Wolfram Alpha, a company whose product you have never used, may turn out to be Google’s best friend.
For those who haven’t heard yet, Wolfram Alpha is a much-hyped, badly-named computational search engine that gives real answers to queries such as ‘internet users in Europe’ by using structured data sets, rather than messy web pages, as its index. Its demo have impressed quite a few tech journalists, including the originally skeptical Danny Sullivan, one of the crown princes of search engine journalism. (See the screenshot from Read/Write/Web.)
To put it lightly, Google could use a little competition right now, even if its only from an over-hyped website closed to the public until May 18. Perhaps that’s why Google co-founder Sergey Brin seemed to talk about Wolfram in his letter to shareholders this year.
I think it will soon be possible to have a search engine that “understands” more of the queries and documents than we do today. Others claim to have accomplished this, and Google’s systems have more smarts behind the curtains than may be apparent from the outside, but the field as a whole is still shy of where I would have expected it to be.
It’s very clear Brin is trying to tell the world — regulators and antitrust lawyers included — that search isn’t solved. It’s just part of Google’s busy efforts to convince the world that it loves openness and competition — in short that it’s no Microsoft.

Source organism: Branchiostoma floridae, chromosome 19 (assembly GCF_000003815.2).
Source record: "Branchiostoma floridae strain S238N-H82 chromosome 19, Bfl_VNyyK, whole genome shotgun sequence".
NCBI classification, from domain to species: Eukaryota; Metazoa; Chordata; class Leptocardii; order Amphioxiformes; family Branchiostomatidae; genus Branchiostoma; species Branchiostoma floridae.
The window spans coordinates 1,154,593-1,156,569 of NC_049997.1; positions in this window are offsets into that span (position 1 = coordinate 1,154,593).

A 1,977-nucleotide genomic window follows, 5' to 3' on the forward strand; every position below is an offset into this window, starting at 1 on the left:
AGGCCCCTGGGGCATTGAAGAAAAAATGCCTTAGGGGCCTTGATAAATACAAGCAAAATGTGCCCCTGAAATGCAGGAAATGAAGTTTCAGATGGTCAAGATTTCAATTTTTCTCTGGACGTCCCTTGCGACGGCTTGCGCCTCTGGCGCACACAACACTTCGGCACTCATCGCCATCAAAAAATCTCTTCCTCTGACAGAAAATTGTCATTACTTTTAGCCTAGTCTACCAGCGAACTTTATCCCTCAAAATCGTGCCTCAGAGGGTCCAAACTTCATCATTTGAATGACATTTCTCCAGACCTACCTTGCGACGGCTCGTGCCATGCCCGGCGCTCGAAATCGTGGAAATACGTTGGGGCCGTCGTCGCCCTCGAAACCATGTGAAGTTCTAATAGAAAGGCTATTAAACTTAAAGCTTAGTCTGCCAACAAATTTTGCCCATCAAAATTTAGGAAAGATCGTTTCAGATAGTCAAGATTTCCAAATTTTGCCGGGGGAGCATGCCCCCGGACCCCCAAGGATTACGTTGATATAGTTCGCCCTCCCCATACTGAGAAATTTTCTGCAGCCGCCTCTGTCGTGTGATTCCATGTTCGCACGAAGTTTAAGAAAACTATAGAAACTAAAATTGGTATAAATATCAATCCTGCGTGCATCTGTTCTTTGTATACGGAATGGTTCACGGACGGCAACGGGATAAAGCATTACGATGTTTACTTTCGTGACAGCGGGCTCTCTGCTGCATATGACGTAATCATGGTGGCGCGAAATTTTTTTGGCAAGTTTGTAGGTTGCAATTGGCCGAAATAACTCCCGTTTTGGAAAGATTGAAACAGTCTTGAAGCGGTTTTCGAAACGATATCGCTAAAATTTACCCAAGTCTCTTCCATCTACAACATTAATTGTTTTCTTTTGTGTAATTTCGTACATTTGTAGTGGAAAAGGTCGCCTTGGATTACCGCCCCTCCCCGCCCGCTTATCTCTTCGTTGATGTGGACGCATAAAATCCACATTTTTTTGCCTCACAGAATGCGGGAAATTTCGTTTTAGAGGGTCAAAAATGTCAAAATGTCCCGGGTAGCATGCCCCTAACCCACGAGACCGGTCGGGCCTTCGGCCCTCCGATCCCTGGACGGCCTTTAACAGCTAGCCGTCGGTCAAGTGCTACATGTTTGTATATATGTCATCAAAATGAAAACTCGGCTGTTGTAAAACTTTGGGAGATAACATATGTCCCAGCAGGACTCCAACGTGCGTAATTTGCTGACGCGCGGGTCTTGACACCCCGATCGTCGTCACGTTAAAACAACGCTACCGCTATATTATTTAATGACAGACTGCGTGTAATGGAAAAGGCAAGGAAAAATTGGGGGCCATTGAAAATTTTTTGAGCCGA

You can see a copy of a Google PowerPoint to that effect over at Silicon Alley Insider, which got it from Consumer Watchdog. That group had an advertising industry an insider tip them off and give them a rebuttal.
Google made this document because the federal government seems inclined to see Google as a monopoly, whatever the company does to grow its business. The first hints came in the resistance to Google’s acquisition of banner ad and online tracking giant DoubleClick. Then Justice Department lawyers were hours from filing an anti-trust suit when Google backed out of a deal to power Yahoo’s ads last fall. And now lawyers are again at Google’s doors, asking about its attempt to build the library of the future.
So its not surprising that Google is having its lobbyists spider Capitol Hill in order to convince the right lawmakers that its business is only as good as the last click on an AdSense text ad.
Though Google holds over 70 percent of the search market, it wants the world to believe that some Google-killer is bound to upend it just as it crushed the dreams of Yahoo, Lycos, AltaVista and the other forgotten search engines from the first internet boom. That’s despite the fact that Google kills search startups. Google is even trying to convince the public of it, with a blog post today outlining, wait for it, Googles “six prinicples of competition and openness.”
Given the flagging fortunes of Yahoo online and Microsoft’s perpetual inablity to translate its dominance of the desktop into an online equivalent, Google NEEDS Wolfram Alpha to succeed. They need it to go through a long-hype cycle, with journalists calling it a Google killer, and distracting regulators. Then once, Yahoo or Microsoft buys it, Google can replicate Wolfram’s useful, but limited functions into Google’s main search system — continuing its world dominance but proving that competition is still alive and well.
And that’s how a search engine you can’t use yet will become Google’s best friend.